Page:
According to MetLife's subsequent January 12 denial letter, Cook's appeal was denied because her file lacked the following information: (1) a mental status examination to identify psychomotor abnormalities; (2) a psychiatric, psychological, or neurological evaluation; (3) an "observed measurement of functionality"; and (4) evidence of muscle atrophy or wasting. First, of these four factors, none but the mental status examination was specifically mentioned in the October 16 letter. Second, these four factors are not coextensive with the CDC criteria Page 22 referenced in the initial denial letter: the only explicit overlap is the "psychiatric, psychological, or neurological evaluation." To the extent that the information in the letter did respond to the deficiencies that had been identified, the fact that Dr. Levine's findings were discounted by MetLife's reviewing physicians suggests that they were looking for more hard data, such as reports from laboratory tests or more formal diagnostic evaluations. This observation, however, is only surmise, as whatever deficiencies existed were never communicated to the plaintiff. Neither the initial claim denial nor the subsequent determination on appeal explained why these findings in either her initial statement or her subsequent lengthy and detailed appeal letter were considered insufficient. "[T]o satisfy the requirement of a description of any additional material or information necessary for the claimant to perfect the claim, the letter would have to specify the kind of additional medical information needed." Halpin, 962 F.2d at 691; see also Juliano, 221 F.3d at 288 (" Because the Julianos were not told they were being denied reimbursement for home care on the grounds that it was not `medically necessary,' they cannot be faulted for having failed to provide [the administrator] with evidence of medical necessity while they were seeking . . . reconsideration of its denial.").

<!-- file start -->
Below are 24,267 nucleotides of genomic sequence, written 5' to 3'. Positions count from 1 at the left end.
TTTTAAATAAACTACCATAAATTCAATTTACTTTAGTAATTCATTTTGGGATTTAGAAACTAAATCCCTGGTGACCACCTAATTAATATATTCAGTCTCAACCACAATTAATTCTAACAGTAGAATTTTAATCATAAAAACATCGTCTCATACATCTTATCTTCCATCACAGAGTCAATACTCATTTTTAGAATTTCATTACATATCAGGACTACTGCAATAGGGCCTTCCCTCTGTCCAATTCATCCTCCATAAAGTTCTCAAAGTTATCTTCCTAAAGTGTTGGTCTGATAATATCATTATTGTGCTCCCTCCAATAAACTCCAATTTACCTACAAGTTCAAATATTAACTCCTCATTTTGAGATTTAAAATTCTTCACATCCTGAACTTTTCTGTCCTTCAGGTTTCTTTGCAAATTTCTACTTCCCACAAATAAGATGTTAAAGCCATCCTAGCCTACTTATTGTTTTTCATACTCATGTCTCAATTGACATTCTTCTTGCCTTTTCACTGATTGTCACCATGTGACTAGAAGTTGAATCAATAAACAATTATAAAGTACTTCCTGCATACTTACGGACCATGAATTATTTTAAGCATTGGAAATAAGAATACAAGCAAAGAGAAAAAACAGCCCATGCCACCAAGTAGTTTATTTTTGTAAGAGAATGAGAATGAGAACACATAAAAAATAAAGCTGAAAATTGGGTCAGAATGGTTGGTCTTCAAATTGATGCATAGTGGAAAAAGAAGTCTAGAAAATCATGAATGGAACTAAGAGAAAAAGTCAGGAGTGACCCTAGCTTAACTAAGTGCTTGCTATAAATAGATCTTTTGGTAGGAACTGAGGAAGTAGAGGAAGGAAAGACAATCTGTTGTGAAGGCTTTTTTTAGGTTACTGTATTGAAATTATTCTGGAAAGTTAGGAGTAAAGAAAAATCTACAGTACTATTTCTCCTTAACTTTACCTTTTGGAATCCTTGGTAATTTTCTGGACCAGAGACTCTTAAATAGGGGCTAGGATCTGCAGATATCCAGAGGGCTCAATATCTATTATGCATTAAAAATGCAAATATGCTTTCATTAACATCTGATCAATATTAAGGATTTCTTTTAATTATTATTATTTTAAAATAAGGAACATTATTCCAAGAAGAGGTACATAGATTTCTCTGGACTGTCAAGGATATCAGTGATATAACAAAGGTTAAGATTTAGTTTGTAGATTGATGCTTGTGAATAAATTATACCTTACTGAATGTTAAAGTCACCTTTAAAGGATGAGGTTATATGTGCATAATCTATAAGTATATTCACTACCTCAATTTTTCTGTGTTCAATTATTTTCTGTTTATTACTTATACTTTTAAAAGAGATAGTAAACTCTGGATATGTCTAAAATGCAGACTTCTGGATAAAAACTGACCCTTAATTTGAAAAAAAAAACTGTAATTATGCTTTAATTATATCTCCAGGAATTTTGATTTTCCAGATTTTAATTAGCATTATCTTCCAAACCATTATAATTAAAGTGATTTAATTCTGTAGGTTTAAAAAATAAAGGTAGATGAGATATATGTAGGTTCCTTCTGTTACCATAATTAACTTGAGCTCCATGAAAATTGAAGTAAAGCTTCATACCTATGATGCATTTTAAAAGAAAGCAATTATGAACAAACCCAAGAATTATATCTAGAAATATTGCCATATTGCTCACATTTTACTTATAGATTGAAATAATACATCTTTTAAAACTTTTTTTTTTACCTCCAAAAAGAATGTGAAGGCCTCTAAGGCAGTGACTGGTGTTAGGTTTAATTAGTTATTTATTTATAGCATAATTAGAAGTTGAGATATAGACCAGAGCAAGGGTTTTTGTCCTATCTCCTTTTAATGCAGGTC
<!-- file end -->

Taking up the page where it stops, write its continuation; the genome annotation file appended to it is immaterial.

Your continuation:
It should be emphasized that the fact that MetLife considered Dr. Levine's findings insufficient is not the problem. The Plan Administrator was perfectly entitled to evaluate the evidence submitted and find it lacking on any reasonable ground. It was not entitled to fail to provide Cook with information on why the evidence she had submitted was found deficient in the first place. Defendant not only violated ERISA's regulations by failing to set forth the CDC guidelines (or to indicate where they could be found) in its October 16 letter; it also failed more generally to provide "a description of any additional material or information necessary for the Page 23 claimant to perfect the claim and an explanation of why such material or information is necessary." 29 C.F.R. § 2560.503-1 (g)(iii). The denial of plaintiff's first appeal was based on deficiencies in plaintiff's submissions that had never been communicated to her in MetLife's initial letter, and that she had never been given the opportunity to cure. A denial of an appeal that is based on insufficient notice as to how the claim might be perfected fails to meet the requirements of ERISA and its implementing regulations, and is therefore unreasonable as a matter of law. See Halpin, 962 F.2d at 691: Juliano, 221 F.3d at 287; VanderKlok, 956 F.2d at 616, 617; Richardson v. Central States, Southeast and Southwest Areas Pension, 645 F.2d 660, 665 (8th Cir. 1981); Omara, 1999 WL 184114; Dawes, 1992 WL 350778, at * 4.

  3. Plaintiff's Second Appeal